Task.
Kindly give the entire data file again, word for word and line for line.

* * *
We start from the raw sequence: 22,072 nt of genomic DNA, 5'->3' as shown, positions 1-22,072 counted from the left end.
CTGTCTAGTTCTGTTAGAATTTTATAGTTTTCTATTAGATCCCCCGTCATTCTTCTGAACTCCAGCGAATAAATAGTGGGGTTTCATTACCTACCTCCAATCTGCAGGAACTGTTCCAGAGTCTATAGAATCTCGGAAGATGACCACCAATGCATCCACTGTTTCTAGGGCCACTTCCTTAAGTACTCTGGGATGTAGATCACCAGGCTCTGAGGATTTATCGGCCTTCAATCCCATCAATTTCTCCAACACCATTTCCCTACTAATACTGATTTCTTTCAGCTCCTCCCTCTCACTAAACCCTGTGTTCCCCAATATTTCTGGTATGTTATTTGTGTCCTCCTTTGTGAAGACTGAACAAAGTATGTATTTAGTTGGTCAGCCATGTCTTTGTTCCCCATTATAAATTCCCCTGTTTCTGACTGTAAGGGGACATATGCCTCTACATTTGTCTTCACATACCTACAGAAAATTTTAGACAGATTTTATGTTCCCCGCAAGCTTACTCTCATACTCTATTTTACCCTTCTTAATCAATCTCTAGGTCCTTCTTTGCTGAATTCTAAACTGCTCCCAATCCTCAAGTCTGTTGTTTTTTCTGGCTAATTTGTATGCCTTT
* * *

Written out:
We start from the raw sequence: 22,072 nt of genomic DNA, 5'->3' as shown, positions 1-22,072 counted from the left end.
CTGTCTAGTTCTGTTAGAATTTTATAGTTTTCTATTAGATCCCCCGTCATTCTTCTGAACTCCAGCGAATAAATAGTGGGGTTTCATTACCTACCTCCAATCTGCAGGAACTGTTCCAGAGTCTATAGAATCTCGGAAGATGACCACCAATGCATCCACTGTTTCTAGGGCCACTTCCTTAAGTACTCTGGGATGTAGATCACCAGGCTCTGAGGATTTATCGGCCTTCAATCCCATCAATTTCTCCAACACCATTTCCCTACTAATACTGATTTCTTTCAGCTCCTCCCTCTCACTAAACCCTGTGTTCCCCAATATTTCTGGTATGTTATTTGTGTCCTCCTTTGTGAAGACTGAACAAAGTATGTATTTAGTTGGTCAGCCATGTCTTTGTTCCCCATTATAAATTCCCCTGTTTCTGACTGTAAGGGGACATATGCCTCTACATTTGTCTTCACATACCTACAGAAAATTTTAGACAGATTTTATGTTCCCCGCAAGCTTACTCTCATACTCTATTTTACCCTTCTTAATCAATCTCTAGGTCCTTCTTTGCTGAATTCTAAACTGCTCCCAATCCTCAAGTCTGTTGTTTTTTCTGGCTAATTTGTATGCCTTT